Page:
# Baker–Campbell–Hausdorff formula – Wikipedia

Formula in Lie theory

In mathematics, the **Baker–Campbell–Hausdorff formula** is the solution for

to the equation

for possibly noncommutative *X* and *Y* in the Lie algebra of a Lie group. There are various ways of writing the formula, but all ultimately yield an expression for

in Lie algebraic terms, that is, as a formal series (not necessarily convergent) in

${displaystyle X}$and

${displaystyle Y}$and iterated commutators thereof. The first few terms of this series are:

where “

${displaystyle cdots }$” indicates terms involving higher commutators of

${displaystyle X}$and

${displaystyle Y}$. If

${displaystyle X}$and

${displaystyle Y}$are sufficiently small elements of the Lie algebra

${displaystyle {mathfrak {g}}}$of a Lie group

${displaystyle G}$, the series is convergent. Meanwhile, every element

${displaystyle g}$sufficiently close to the identity in

${displaystyle G}$can be expressed as

${displaystyle g=e^{X}}$for a small

${displaystyle X}$in

${displaystyle {mathfrak {g}}}$. Thus, we can say that *near the identity* the group multiplication in

—written as

${displaystyle e^{X}e^{Y}=e^{Z}}$—can be expressed in purely Lie algebraic terms. The Baker–Campbell–Hausdorff formula can be used to give comparatively simple proofs of deep results in the Lie group–Lie algebra correspondence.

If

${displaystyle X}$and

${displaystyle Y}$are sufficiently small

${displaystyle ntimes n}$matrices, then

${displaystyle Z}$can be computed as the logarithm of

${displaystyle e^{X}e^{Y}}$, where the exponentials and the logarithm can be computed as power series. The point of the Baker–Campbell–Hausdorff formula is then the highly nonobvious claim that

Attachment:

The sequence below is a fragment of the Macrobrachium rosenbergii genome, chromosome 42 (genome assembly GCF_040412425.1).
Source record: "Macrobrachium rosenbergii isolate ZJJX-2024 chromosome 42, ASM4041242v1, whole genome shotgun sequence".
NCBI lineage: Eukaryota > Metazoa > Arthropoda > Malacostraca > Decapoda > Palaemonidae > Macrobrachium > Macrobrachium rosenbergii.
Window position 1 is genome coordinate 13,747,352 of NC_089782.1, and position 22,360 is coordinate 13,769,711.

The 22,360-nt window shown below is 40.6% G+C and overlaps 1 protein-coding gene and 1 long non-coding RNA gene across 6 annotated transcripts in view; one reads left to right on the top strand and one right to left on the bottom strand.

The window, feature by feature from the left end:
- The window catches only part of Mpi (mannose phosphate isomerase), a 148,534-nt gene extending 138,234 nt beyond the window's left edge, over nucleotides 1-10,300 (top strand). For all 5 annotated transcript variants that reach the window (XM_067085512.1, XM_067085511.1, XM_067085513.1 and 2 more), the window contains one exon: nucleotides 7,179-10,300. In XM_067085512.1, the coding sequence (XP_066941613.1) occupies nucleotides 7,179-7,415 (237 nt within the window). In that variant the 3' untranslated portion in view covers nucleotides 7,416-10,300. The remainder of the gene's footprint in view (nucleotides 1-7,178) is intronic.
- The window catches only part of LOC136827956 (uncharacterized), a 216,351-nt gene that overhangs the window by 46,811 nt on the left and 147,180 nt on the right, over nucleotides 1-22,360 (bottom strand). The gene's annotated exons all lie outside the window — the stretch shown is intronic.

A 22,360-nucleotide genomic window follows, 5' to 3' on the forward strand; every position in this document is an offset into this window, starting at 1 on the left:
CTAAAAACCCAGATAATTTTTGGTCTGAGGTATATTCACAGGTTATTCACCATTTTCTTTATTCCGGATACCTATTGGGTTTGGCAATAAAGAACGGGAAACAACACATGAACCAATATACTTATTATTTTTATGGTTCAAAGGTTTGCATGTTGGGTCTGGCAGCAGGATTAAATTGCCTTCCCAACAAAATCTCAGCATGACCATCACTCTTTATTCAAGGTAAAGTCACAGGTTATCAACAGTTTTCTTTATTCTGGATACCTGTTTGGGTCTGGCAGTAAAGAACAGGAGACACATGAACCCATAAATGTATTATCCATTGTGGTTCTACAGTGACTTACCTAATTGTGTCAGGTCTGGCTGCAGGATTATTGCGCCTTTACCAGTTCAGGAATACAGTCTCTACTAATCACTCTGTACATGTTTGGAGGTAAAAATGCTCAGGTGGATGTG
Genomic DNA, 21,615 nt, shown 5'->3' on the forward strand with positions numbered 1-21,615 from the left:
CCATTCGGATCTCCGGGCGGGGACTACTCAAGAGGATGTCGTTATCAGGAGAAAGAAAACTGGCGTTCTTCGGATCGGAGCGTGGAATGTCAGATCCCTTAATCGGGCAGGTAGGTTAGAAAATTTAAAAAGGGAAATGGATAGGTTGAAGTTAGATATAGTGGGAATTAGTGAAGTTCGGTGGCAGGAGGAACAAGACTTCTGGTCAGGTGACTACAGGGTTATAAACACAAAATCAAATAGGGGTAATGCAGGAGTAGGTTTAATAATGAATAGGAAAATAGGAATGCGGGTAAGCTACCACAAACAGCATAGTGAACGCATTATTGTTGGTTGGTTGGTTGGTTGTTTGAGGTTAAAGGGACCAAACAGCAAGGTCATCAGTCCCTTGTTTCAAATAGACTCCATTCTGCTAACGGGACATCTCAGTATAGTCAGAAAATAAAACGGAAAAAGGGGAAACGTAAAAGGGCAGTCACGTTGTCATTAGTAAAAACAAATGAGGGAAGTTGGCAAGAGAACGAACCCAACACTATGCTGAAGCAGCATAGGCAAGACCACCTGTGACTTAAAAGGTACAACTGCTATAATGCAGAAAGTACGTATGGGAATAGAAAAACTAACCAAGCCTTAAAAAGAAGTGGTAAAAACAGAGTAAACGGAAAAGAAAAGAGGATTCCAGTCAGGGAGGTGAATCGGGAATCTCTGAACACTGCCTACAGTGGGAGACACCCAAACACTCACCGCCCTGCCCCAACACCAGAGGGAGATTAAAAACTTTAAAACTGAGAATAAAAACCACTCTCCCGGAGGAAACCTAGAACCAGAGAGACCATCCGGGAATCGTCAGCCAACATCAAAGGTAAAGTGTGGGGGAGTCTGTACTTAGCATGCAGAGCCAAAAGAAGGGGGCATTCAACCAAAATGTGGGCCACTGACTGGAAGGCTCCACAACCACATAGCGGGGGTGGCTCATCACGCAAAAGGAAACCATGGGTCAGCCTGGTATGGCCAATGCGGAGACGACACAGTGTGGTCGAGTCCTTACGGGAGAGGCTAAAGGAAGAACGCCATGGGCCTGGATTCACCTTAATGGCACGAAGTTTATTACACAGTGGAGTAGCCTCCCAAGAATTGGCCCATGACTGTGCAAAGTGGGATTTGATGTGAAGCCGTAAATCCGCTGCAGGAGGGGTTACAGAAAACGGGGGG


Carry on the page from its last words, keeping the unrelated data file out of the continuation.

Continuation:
${displaystyle Z:=log left(e^{X}e^{Y}right)}$can be expressed as a series in repeated commutators of

${displaystyle X}$and

${displaystyle Y}$.

Modern expositions of the formula can be found in, among other places, the books of Rossmann^{[1]} and Hall.^{[2]}

## History[edit]

The formula is named after Henry Frederick Baker, John Edward Campbell, and Felix Hausdorff who stated its qualitative form, i.e. that only commutators and commutators of commutators, ad infinitum, are needed to express the solution. An earlier statement of the form was adumbrated by Friedrich Schur in 1890 ^{[3]} where a convergent power series is given, with terms recursively defined.^{[4]} This qualitative form is what is used in the most important applications, such as the relatively accessible proofs of the Lie correspondence and in quantum field theory. Following Schur, it was noted in print by Campbell^{[5]} (1897); elaborated by Henri Poincaré^{[6]} (1899) and Baker (1902);^{[7]} and systematized geometrically, and linked to the Jacobi identity by Hausdorff (1906).^{[8]} The first actual explicit formula, with all numerical coefficients, is due to Eugene Dynkin (1947).^{[9]} The history of the formula is described in detail in the article of Achilles and Bonfiglioli^{[10]} and in the book of Bonfiglioli and Fulci.^{[11]}

## Explicit forms[edit]

For many purposes, it is only necessary to know that an expansion for

${displaystyle Z}$in terms of iterated commutators of

${displaystyle X}$and

${displaystyle Y}$ exists; the exact coefficients are often irrelevant. (See, for example, the discussion of the relationship between Lie group and Lie algebra homomorphisms in Section 5.2 of Hall’s book,^{[2]} where the precise coefficients play no role in the argument.) A remarkably direct existence proof was given by Martin Eichler,^{[12]} see also the “Existence results” section below.

In other cases, one may need detailed information about

${displaystyle Z}$and it is therefore desirable to compute

${displaystyle Z}$as explicitly as possible. Numerous formulas exist; we will describe two of the main ones (Dynkin’s formula and the integral formula of Poincaré) in this section.

### Dynkin’s formula[edit]

Let *G* be a Lie group with Lie algebra

. Let

be the exponential map.

The following general combinatorial formula was introduced by Eugene Dynkin (1947),^{[13]}^{[14]}

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